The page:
Cryptojacking Is On the Rise

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A gift and a curse

The cryptocurrency space is booming. Every day, more ideas are generated around the blockchain technology that underpins cryptocurrencies like Bitcoin and Ethereum. Crypto-exchanges are adapting to incorporate all the new tokens that are being released, and the traders themselves are having a field day with the rise in cryptocurrency value.

The is a downside of all of this, however. Mining for popular cryptocurrencies like Bitcoin has become very difficult, as the mathematical problems needed to be solved in order to mine one coin are so complex that it takes a lot of energy and processing power. To make matters worse for miners, they are now also being targeted, along with traders, by cryptojackers.

What is cryptojacking?

Mining for cryptocurrencies is, as mentioned, very expensive. The gear needed costs a lot in and of itself, and then you had to add the electricity bill on top of the costs for the equipment. Needless to say, not everyone can afford to be a miner. This has led some hackers to come up with the idea of hijacking the computers of other people. This allows the hackers to mine for cryptocurrencies without having to invest a single penny in equipment or electricity.

Isn’t the blockchain safe?

One of the big advantages of a system that runs on blockchain technology is that it is very secure. There is no one place where all data is stored, as everything is decentralized. All transactions are recorded and stored on the digital ledger, which can be accessed by all nodes on the network. This means that there is no single point of failure. Unfortunately, this also means there are many points of entry for cryptojackers.

Cryptojacking is on the rise

According to recent reports, the number of hackers hijacking the processing power of others to mine their own coins has risen by a staggering 8,500% in 2017 alone. Given that cryptocurrencies are becoming ever more popular and valuable, this number is set to rise again in 2018. As a whole, the cybercrime industry rakes in $1.5 trillion every year.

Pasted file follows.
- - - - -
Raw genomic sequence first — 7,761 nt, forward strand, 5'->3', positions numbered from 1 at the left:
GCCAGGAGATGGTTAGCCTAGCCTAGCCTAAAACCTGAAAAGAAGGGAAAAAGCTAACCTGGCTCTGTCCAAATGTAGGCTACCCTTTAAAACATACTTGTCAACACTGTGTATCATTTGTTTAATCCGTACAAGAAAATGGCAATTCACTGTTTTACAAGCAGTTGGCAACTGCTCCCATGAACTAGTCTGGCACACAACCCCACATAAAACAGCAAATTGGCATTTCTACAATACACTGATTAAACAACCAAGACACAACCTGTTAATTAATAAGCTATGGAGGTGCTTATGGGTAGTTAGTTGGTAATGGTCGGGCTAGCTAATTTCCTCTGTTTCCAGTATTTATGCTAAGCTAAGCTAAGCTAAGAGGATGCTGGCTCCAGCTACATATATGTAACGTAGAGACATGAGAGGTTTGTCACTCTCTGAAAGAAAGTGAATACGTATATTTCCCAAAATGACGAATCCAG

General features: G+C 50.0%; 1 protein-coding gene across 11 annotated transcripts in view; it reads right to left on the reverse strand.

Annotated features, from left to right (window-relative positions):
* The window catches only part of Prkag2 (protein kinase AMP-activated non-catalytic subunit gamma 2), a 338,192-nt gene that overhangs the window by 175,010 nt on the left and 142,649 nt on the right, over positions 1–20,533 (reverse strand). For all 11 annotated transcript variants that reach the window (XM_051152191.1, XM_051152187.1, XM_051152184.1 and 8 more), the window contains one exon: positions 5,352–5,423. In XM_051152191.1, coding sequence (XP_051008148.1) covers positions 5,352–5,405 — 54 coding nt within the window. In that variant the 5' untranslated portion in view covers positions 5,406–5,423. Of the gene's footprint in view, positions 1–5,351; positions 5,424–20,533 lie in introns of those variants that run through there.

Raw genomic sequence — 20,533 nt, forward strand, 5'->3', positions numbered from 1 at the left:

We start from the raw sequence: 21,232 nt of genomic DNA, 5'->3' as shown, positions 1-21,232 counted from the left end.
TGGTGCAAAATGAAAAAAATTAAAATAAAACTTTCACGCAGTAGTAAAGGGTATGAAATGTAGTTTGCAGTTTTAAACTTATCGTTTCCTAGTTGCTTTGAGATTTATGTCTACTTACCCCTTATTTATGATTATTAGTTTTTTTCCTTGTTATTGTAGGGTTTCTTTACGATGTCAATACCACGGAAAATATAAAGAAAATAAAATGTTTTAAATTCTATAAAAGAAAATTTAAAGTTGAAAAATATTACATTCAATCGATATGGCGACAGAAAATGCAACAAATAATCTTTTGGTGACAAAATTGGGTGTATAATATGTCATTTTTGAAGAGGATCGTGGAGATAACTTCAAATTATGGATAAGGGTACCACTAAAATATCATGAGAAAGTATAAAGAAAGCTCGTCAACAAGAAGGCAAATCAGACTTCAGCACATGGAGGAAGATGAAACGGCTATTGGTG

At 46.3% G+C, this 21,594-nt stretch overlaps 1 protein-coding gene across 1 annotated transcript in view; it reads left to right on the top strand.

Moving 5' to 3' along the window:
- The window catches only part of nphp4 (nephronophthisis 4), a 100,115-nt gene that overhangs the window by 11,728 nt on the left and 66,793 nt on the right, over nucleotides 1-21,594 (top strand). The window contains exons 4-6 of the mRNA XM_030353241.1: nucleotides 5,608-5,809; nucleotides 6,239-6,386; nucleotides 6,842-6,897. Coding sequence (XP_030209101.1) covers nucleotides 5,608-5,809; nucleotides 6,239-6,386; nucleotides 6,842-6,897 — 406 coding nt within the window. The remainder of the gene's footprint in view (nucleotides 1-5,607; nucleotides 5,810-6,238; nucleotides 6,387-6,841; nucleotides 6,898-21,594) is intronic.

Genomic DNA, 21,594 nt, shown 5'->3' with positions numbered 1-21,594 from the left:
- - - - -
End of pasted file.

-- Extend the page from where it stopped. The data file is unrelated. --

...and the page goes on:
You can’t run or hide

One of the biggest problems with combating cryptojacking is that it is so ubiquitous. No matter what device you have, there is a chance that it can be used for mining cryptocurrencies. Smartphones, laptops, servers, and tablets have the most processing power. But even Internet of Things (IoT) items can be hijacked. This means that if you are using a smart-fridge or a webcam, it can be targeted by cryptojackers.

How does it work?

There are several ways in which cryptojackers can get their hands on your processing power. One of them is to get you to download a cryptocurrency mining application disguised as something else. Most Internet users are savvy, so this will not fool everyone. But hackers can also embed cryptocurrency mining scripts into a website, so when you visit it, your processing power is being sapped by the website.

What do you think can be done about cryptojacking? Leave your comments below!

I’m a freelance writer and full-time curious person. My main interests are philosophy, politics, art, culture, science, and how they’re all interlinked. When I’m not writing, I’m fronting a band, producing records, and making videos. I’m also currently working on launching a YouTube channel that will focus on culture and politics. I think blockchain technology is fascinating because of the huge potential it has to revolutionise not only the financial sector, but society as a whole.